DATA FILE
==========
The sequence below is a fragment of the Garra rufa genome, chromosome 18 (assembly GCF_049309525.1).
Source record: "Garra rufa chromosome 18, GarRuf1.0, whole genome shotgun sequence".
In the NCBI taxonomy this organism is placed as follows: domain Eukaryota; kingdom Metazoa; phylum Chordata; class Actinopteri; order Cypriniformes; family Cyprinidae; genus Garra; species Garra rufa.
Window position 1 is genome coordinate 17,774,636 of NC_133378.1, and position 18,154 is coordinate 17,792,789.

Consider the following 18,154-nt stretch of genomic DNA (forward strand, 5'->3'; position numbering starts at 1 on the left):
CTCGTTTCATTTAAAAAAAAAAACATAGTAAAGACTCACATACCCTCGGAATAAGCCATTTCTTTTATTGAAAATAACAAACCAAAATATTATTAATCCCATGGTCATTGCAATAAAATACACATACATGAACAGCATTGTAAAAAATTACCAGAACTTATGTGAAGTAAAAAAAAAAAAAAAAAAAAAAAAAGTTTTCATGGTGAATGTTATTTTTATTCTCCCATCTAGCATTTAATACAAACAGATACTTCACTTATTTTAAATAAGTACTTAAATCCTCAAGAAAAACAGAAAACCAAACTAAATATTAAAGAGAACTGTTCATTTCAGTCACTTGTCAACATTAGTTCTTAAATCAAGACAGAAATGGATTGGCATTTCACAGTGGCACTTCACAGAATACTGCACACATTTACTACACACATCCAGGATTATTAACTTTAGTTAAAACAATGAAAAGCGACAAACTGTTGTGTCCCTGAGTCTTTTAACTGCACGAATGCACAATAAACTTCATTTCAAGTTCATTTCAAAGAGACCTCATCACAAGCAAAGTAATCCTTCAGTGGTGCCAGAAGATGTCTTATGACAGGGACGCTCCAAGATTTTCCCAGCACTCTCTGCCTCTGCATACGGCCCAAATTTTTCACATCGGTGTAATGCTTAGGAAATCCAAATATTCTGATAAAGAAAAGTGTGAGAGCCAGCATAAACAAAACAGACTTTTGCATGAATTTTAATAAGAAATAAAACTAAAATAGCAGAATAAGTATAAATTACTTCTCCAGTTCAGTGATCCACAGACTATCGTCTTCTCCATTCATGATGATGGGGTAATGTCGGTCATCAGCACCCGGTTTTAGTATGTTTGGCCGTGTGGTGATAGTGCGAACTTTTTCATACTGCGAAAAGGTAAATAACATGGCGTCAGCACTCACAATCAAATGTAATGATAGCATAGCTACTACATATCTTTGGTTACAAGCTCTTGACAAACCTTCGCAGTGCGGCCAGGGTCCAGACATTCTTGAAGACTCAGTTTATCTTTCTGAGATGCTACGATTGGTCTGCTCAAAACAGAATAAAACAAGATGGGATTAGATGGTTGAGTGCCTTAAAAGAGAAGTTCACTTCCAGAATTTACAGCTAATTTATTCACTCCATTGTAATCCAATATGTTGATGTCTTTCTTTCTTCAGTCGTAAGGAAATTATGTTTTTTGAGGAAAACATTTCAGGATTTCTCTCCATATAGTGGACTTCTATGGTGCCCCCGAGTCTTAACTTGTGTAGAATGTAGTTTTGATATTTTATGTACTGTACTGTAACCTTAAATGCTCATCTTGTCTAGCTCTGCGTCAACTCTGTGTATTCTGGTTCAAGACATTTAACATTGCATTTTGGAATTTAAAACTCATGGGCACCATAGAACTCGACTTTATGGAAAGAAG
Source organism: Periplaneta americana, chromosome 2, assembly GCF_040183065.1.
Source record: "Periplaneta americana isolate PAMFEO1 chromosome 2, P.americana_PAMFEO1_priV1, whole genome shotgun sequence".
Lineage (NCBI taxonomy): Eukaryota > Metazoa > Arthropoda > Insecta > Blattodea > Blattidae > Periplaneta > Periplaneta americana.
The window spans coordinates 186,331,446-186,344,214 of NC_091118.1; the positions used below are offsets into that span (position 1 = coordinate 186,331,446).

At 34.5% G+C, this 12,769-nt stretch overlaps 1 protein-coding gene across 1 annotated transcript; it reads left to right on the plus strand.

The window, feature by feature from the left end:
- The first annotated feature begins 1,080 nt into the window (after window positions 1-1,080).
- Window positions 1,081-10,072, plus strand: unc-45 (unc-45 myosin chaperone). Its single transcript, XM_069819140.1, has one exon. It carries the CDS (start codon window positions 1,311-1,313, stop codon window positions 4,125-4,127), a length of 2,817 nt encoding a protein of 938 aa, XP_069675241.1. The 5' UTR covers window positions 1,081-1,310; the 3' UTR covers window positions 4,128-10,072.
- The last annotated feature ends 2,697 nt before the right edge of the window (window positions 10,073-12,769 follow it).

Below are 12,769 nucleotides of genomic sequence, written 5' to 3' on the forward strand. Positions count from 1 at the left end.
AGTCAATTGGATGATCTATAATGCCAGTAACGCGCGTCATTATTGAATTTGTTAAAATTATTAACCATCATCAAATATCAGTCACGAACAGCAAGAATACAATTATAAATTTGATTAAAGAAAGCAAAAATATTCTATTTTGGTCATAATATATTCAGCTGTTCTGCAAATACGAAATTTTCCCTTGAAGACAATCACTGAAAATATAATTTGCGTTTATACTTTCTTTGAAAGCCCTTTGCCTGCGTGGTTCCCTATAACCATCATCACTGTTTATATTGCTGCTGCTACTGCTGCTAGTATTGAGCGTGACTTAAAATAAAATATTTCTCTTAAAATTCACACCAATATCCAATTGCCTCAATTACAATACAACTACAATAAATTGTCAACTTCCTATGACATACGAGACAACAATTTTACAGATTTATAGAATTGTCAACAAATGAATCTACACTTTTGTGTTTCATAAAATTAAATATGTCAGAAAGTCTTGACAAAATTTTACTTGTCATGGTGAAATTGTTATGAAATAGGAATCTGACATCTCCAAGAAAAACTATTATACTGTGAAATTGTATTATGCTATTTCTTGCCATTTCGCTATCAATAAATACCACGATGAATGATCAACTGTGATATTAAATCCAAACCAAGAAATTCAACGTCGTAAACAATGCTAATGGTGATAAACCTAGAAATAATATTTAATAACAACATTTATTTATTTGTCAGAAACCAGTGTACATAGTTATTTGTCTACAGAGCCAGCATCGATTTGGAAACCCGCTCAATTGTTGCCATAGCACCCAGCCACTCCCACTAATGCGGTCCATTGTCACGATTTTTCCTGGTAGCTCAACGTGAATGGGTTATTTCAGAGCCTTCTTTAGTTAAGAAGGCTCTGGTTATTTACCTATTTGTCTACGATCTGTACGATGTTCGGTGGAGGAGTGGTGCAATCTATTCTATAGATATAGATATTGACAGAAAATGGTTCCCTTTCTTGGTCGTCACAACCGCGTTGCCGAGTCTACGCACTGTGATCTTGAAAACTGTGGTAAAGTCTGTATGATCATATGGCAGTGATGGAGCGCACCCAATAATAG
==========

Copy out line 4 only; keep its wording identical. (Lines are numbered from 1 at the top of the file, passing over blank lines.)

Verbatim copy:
Window position 1 is genome coordinate 17,774,636 of NC_133378.1, and position 18,154 is coordinate 17,792,789.